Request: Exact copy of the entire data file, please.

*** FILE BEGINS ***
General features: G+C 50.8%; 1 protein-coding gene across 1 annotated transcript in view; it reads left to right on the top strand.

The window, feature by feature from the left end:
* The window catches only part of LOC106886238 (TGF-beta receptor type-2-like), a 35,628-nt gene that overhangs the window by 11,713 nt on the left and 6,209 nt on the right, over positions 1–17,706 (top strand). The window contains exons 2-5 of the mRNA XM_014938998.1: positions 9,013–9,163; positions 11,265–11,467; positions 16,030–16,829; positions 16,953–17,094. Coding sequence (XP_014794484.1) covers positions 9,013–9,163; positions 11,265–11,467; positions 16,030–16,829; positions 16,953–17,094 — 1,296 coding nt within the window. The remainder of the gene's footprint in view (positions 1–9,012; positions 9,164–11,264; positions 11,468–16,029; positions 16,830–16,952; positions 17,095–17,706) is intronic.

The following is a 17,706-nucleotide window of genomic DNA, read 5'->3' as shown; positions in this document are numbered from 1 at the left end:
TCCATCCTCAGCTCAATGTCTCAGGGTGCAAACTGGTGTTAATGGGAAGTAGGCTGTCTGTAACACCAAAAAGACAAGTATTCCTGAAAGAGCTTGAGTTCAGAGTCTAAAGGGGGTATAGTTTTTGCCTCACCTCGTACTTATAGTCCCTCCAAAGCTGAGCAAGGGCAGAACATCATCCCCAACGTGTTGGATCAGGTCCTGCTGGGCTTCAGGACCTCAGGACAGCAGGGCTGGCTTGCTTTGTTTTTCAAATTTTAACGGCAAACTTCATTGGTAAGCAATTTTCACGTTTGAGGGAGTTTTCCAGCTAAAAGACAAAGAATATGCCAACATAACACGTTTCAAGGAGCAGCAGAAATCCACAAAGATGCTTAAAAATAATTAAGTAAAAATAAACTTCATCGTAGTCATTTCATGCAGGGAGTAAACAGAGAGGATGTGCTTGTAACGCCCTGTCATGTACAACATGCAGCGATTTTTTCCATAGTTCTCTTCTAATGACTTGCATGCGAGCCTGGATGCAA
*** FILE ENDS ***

General features: G+C 50.8%; 1 protein-coding gene across 1 annotated transcript in view; it reads left to right on the top strand.

The window, feature by feature from the left end:
* The window catches only part of LOC106886238 (TGF-beta receptor type-2-like), a 35,628-nt gene that overhangs the window by 11,713 nt on the left and 6,209 nt on the right, over positions 1–17,706 (top strand). The window contains exons 2-5 of the mRNA XM_014938998.1: positions 9,013–9,163; positions 11,265–11,467; positions 16,030–16,829; positions 16,953–17,094. Coding sequence (XP_014794484.1) covers positions 9,013–9,163; positions 11,265–11,467; positions 16,030–16,829; positions 16,953–17,094 — 1,296 coding nt within the window. The remainder of the gene's footprint in view (positions 1–9,012; positions 9,164–11,264; positions 11,468–16,029; positions 16,830–16,952; positions 17,095–17,706) is intronic.

The following is a 17,706-nucleotide window of genomic DNA, read 5'->3' as shown; positions in this document are numbered from 1 at the left end:
TCCATCCTCAGCTCAATGTCTCAGGGTGCAAACTGGTGTTAATGGGAAGTAGGCTGTCTGTAACACCAAAAAGACAAGTATTCCTGAAAGAGCTTGAGTTCAGAGTCTAAAGGGGGTATAGTTTTTGCCTCACCTCGTACTTATAGTCCCTCCAAAGCTGAGCAAGGGCAGAACATCATCCCCAACGTGTTGGATCAGGTCCTGCTGGGCTTCAGGACCTCAGGACAGCAGGGCTGGCTTGCTTTGTTTTTCAAATTTTAACGGCAAACTTCATTGGTAAGCAATTTTCACGTTTGAGGGAGTTTTCCAGCTAAAAGACAAAGAATATGCCAACATAACACGTTTCAAGGAGCAGCAGAAATCCACAAAGATGCTTAAAAATAATTAAGTAAAAATAAACTTCATCGTAGTCATTTCATGCAGGGAGTAAACAGAGAGGATGTGCTTGTAACGCCCTGTCATGTACAACATGCAGCGATTTTTTCCATAGTTCTCTTCTAATGACTTGCATGCGAGCCTGGATGCAA